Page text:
In the 2019 restaurant world, three years can be an eternity. This past New Year’s Eve, Kyle Mendenhall served his last dinner at Arcana in Boulder, where, for more than two years and after two chefs before him, he had leveraged close relationships with farmers and created a Colorado cuisine on a frequently changing menu.
A month later, Arcana is embarking on its fourth year in Boulder’s competitive climate. Mendenhall has left. And Samuel McCandless, with restaurant experience from Frasca Food and Wine to the Squeaky Bean, L20 in Chicago, and the Fifth Floor in San Francisco, has taken over.
“I want this restaurant to thrive,” McCandless said of Arcana’s next chapter.
The restaurant’s first three years have come with challenges. After less than two months open, owners Elliott and Annie Toan fired starting chef Matt Lackey, who later died in a climbing accident. The Toans then hired Mendenhall, longtime chef of Boulder-based the Kitchen, who had just been let go by that company. Regarding his time at Arcana, Eater couldn’t reach Mendenhall for comment.
Now Arcana’s latest chef McCandless is coming onboard after taking a couple-year hiatus from day-to-day cooking. He had been working at Michelin-starred and James Beard-awarded restaurants and decided to stop, get healthy, and get sober. He wasn’t even planning on getting back into the industry.
“There’s only a couple places I would want to go,” he said of the decision, “and this is one of them.”
With restaurants scrutinized now like never before, McCandless said he had some criteria of his own returning to the business. The factors that drew him to this maturing spot in Boulder were both visible and behind the scenes — openness and cleanliness in the kitchen, clear goals, a shared vision, and a staff that’s self-motivated and driven.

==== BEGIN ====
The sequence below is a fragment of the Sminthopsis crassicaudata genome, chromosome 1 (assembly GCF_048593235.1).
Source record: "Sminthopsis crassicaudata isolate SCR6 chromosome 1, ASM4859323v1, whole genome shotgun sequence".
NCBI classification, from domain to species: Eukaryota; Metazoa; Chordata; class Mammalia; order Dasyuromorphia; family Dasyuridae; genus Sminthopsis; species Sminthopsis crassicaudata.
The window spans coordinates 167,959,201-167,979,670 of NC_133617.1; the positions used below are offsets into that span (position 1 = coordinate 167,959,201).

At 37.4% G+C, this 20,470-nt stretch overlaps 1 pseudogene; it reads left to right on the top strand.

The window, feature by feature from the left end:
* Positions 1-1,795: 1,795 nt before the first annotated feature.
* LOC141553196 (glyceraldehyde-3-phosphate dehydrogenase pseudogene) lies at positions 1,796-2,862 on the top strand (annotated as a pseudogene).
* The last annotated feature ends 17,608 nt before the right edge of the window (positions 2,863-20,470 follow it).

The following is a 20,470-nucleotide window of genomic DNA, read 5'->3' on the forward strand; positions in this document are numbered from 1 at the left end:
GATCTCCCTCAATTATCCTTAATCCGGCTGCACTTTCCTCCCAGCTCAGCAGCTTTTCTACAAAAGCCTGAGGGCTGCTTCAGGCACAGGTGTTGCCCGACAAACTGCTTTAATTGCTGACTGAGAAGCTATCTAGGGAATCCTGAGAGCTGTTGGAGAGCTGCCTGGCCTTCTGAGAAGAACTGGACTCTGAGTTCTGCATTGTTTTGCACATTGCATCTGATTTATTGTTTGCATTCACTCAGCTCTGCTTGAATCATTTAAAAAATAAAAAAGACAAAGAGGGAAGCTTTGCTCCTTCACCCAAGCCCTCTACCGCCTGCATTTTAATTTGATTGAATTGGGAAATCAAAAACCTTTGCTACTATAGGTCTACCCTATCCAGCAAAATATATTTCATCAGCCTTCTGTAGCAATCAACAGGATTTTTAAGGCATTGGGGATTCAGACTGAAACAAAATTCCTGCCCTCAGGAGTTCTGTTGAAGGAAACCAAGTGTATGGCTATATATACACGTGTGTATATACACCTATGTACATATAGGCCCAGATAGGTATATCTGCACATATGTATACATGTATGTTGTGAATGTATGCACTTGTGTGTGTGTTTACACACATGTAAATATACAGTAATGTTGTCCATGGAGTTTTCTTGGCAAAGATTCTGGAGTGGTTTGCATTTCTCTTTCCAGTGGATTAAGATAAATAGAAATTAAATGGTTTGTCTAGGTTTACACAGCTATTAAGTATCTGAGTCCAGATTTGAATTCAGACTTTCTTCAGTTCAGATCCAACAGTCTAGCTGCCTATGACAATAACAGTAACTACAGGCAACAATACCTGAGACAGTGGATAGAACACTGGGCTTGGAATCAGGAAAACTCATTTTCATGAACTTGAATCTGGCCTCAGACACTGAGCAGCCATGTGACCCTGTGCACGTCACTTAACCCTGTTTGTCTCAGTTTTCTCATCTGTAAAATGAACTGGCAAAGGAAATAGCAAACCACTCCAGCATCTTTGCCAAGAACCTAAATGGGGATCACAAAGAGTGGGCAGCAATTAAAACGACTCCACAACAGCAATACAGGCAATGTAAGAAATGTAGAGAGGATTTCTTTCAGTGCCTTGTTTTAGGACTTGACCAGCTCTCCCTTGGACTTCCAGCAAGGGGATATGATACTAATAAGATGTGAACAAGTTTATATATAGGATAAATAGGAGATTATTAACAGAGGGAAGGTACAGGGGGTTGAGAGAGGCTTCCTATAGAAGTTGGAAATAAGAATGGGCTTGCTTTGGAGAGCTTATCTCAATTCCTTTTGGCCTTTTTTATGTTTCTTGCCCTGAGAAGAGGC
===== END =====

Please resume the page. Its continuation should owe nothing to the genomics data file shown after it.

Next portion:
“It’s not like, what you did last night, it’s like, what are you doing with your life,” he explained of their mentality coming to work every day. The team he’s speaking of includes sous chef Rob Meier, general manager Michael Elmore, an advanced sommelier, and sous chef Luke Miller, grain-miller and baker of Arcana’s loaves and dinner rolls.
Under McCandless, the restaurant’s Southern-leaning menu is getting an update while maintaining many of Mendenhall’s local purveyors.
New items include the groundnut bun with Benton’s ham and coffee pickled shallots, and Maine lobster grits (pictured above) in a broth McCandless perfected working under Laurent Gras in Chicago. For the changes, the younger chef is drawing on his classic French training as well as “Charleston Receipts,” a Southern cookbook first published by the Junior League in 1950.
Starting next week, he’ll also introduce three- and five-course nightly tasting menus that will highlight new and old dishes and show Arcana’s continuing evolution. “There’s no secrets here,” McCandless said finally, pointing to the name of the restaurant and its ironic definition.